AeroFarms Vertical Farm

Source: AeroFarms

Grosvenor portfolio company AeroFarms

Global property group Grosvenor increased its investment into food and agriculture businesses last year, despite the macro-economic headwinds facing the sector that saw it withdraw funding from some portfolio companies.

The group’s annual report showed investment in food and ag-tech businesses totalled £111m in 2022 across its 28 portfolio companies, up from £81m in the previous year.

The group, which is invested in US brand The Jackfruit Company and meal kit brand Gousto, made new investments of £45m and follow-up investments of £66m to support existing portfolio companies.

That saw the overall portfolio value of its companies in the space rise by more than 28% from £364m to £468m.

However, CEO Mark Preston said its own portfolio had suffered from valuation volatility related to wider economic and inflationary conditions.

He said further investment in its portfolio companies was reflective of some needing growth capital and some needing funds to navigate current headwinds.

The group’s annual report said it “continued to support our most promising portfolio companies”, but chose not to commit new funds to those “facing more fundamental challenges”.

As such, it highlighted investments in Ostara, a producer of sustainable phosphate fertilisers, and TemperPack, a manufacturer of sustainable plant-based packaging, to expand capacities.

Vertical farming

Additionally, AeroFarms, the commercial leader in fully controlled vertical farming, opened a new facility in the US and significantly expanded in the Middle East, while Oxbury, the UK bank dedicated to serving British farmers and the rural economy, raised new equity.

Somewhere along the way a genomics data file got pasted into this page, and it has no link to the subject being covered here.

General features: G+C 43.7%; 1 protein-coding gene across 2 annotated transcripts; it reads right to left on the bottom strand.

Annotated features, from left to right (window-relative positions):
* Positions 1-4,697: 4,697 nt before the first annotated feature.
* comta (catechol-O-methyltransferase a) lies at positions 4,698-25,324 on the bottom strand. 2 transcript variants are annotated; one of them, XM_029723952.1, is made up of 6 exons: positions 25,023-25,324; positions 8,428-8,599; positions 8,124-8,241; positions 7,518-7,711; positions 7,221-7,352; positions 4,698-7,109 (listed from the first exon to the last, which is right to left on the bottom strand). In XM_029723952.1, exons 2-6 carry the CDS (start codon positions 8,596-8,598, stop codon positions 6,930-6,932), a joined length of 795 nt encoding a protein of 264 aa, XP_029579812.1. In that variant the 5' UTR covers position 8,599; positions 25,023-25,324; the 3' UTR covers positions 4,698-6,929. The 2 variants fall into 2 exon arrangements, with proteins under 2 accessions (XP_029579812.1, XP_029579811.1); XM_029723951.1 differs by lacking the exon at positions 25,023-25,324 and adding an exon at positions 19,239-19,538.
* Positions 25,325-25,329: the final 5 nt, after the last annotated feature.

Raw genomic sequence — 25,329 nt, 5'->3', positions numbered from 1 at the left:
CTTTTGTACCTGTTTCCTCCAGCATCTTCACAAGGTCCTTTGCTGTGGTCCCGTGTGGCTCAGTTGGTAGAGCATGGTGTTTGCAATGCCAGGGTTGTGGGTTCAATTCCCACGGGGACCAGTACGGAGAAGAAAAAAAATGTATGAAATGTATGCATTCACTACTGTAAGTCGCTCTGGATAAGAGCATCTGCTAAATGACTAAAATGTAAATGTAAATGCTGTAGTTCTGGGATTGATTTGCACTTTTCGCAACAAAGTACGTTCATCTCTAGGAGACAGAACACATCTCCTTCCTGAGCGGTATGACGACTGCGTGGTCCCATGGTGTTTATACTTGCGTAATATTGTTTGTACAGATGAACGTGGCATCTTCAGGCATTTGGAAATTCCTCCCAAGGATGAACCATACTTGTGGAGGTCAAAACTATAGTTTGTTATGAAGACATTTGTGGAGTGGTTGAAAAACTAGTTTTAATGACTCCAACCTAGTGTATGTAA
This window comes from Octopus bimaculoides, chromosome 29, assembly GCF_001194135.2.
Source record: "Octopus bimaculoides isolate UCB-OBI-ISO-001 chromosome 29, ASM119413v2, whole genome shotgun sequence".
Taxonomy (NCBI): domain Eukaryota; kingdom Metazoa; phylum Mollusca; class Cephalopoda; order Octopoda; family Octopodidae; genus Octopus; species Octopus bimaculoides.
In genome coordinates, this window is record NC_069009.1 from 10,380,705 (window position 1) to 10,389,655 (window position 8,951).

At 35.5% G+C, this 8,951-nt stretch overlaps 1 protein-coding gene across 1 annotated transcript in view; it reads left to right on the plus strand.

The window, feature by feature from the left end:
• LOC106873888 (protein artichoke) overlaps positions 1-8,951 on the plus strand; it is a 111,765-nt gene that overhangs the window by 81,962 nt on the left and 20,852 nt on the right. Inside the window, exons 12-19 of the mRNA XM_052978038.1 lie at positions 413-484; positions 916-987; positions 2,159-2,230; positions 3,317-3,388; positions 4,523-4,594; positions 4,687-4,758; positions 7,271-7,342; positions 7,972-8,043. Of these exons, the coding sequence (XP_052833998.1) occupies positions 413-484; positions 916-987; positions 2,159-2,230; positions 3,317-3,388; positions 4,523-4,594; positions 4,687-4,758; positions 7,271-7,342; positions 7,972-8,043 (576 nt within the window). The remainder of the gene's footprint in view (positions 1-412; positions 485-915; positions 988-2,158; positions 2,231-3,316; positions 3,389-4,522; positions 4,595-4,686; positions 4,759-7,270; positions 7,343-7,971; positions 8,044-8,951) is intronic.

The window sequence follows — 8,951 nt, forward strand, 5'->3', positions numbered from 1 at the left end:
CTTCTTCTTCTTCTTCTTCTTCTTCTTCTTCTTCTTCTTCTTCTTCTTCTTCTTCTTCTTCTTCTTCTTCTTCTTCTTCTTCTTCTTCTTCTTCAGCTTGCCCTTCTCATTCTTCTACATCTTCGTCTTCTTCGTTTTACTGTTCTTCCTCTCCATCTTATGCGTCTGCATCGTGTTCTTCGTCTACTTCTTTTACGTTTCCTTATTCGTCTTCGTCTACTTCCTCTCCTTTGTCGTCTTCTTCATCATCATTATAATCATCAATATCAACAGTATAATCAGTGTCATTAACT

However, 2022 saw sustainable producer of feed ingredients Enterra cease trading, while Purfresh, which preserves fresh fruit in global transit, was hit by supply chain issues, while its technology and IP was acquired by a new company.

“As a private long-term patient supply of capital, we the ability to look through the shorter-term disruptions in the market and look to the longer-term opportunities,” Preston said.

This longer-term investment strategy meant it could take a view on companies independent of market cycles and would continue to support those companies that needed funds to achieve long-term ambitions, he said.

“If you are going to invest in early-stage ventures, you have to accept that some are going to fail given the high-risk nature of the game. Those are difficult decisions to take, but ultimately we will make an objective and carefully analysed assessment of the opportunity and if it’s clear to us that these businesses are not going to make it then you cannot justify continuing to support them.”

While he said current global economic conditions had made it more cautious about new investment opportunities, the current environment has not “changed our motivation, ambition or commitment to this area”.

“We still feel it’s relatively early in terms of disruption and consolidation of what is still a very fragmented industry that is somewhat lacking in interventions to innovate and create a more sustainable and efficient food system,” he said.

“We’ve got an eye on what may come after this disruption and very likely it will mean there are opportunities – and perhaps the market may have cleared out some of the shorter-term, less thoughtful capital.”

Meanwhile its rural estates arm, predominantly centred on dairy and arable farms, Grosvenor Farms and a rural portfolio of more than 750 properties, saw asset values increased to £387m from £345m, though net profits edged down to £2.1m from £2.4m due mainly to the development of potential projects in Grosvenor Farms.

Urban property revenue profit of £52.7m almost halved from £99.7m with a total return of 3.5% compared with 5.2% last year, which reflected “solid performance in the face of challenging economic conditions”.